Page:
“Today we were victims of an attempted attack on the Israeli Embassy in Stockholm and its employees,” Israeli Ambassador to Sweden Ziv Nevo wrote on X on Wednesday, January 31 Kulman. “We will not be intimidated by terror,” he added.

For its part, the Stockholm police specified that they had been alerted “at 1:08 p.m. by the embassy, ​​which had found an object that it considered dangerous”. An area around the object was cordoned off and “the device was destroyed by national deminers, and we believe it was activated,” the officer told Agence France-Presse (AFP). police officer, Daniel Wikdahl.

Swedish tabloids Expressen and Aftonbladet said it was a hand grenade, citing unidentified sources, while Aftonbladet said it was thrown over the fence surrounding the mission and that she had landed on the ground near the building. Forensic police went to the site to find possible traces and recover surveillance images in the area, Stockholm police said.

Rise of anti-Semitism

Swedish Prime Minister Ulf Kristersson described the situation as “very serious.” “An attempted attack on an embassy is an attack both on those who work there and on Sweden,” he wrote on X.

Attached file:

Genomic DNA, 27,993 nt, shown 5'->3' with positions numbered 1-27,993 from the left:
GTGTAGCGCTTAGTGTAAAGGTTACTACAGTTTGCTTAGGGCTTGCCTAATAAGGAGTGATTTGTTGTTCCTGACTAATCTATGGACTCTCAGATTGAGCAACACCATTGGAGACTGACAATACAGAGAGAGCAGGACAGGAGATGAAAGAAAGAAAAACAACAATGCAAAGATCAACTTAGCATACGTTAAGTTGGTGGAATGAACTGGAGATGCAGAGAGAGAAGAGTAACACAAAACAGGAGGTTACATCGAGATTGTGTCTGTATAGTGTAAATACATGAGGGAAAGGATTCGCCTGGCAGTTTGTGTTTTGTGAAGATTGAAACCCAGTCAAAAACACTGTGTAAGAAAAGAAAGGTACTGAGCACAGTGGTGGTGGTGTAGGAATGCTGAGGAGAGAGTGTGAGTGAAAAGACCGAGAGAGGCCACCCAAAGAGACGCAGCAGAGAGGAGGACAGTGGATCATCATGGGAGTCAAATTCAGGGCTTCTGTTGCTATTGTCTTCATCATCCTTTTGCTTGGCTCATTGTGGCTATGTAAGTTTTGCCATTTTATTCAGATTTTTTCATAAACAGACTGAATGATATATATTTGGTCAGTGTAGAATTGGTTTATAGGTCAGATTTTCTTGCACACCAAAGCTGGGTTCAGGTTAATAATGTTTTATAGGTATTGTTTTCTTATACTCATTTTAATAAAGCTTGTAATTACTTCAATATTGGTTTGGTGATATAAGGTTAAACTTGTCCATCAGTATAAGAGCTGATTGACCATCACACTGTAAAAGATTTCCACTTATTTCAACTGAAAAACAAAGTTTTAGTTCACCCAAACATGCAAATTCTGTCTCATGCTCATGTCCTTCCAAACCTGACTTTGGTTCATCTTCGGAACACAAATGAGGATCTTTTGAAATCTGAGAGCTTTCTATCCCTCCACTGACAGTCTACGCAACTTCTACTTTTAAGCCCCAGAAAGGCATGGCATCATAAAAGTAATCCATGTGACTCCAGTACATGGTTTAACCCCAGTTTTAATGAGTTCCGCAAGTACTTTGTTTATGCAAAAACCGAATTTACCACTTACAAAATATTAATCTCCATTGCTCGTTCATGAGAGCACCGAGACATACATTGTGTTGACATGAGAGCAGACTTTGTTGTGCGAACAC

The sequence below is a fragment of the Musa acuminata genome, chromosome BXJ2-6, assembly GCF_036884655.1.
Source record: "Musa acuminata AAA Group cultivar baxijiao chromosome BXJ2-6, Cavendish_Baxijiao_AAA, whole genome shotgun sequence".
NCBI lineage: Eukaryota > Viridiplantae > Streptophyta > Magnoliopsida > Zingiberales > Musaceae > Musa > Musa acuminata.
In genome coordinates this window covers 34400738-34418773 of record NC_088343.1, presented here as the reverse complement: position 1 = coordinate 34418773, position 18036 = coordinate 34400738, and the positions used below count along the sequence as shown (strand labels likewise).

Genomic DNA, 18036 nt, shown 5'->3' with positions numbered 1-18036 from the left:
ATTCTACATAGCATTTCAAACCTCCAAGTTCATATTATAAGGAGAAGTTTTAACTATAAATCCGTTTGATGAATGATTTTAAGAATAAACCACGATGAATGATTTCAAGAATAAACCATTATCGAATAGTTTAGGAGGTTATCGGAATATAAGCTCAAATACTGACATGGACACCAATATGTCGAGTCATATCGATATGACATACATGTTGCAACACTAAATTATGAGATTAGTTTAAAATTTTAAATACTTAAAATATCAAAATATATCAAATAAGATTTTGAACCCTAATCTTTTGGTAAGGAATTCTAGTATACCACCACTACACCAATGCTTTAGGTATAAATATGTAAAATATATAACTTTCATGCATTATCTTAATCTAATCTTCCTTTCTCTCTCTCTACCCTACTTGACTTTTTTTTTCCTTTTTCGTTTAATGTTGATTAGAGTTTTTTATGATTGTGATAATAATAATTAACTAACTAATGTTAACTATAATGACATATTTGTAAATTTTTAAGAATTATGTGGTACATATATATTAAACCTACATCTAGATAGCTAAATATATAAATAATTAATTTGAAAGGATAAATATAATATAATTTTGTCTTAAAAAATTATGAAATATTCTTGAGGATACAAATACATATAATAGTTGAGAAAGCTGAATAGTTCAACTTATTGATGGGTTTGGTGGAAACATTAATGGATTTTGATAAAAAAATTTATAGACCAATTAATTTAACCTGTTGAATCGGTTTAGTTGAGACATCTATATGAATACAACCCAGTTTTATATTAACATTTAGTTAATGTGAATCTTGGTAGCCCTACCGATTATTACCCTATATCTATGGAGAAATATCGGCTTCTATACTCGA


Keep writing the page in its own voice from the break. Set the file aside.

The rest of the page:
At the end of October, the Swedish government pledged 10 million crowns (approximately 930,000 euros) to strengthen the security of Jewish institutions and congregations, following the rise in anti-Semitism in the wake of the war between Israel and Hamas. Over the two months following the start of the war between Israel and the Palestinian movement Hamas, 120 complaints for inciting anti-Semitic hatred were recorded in Sweden, according to police figures obtained by AFP.

In early December, Kristersson and members of his government took part in a march against anti-Semitism in central Stockholm. The leader said he was “very concerned that anti-Semitism is spreading in Sweden and other European countries.”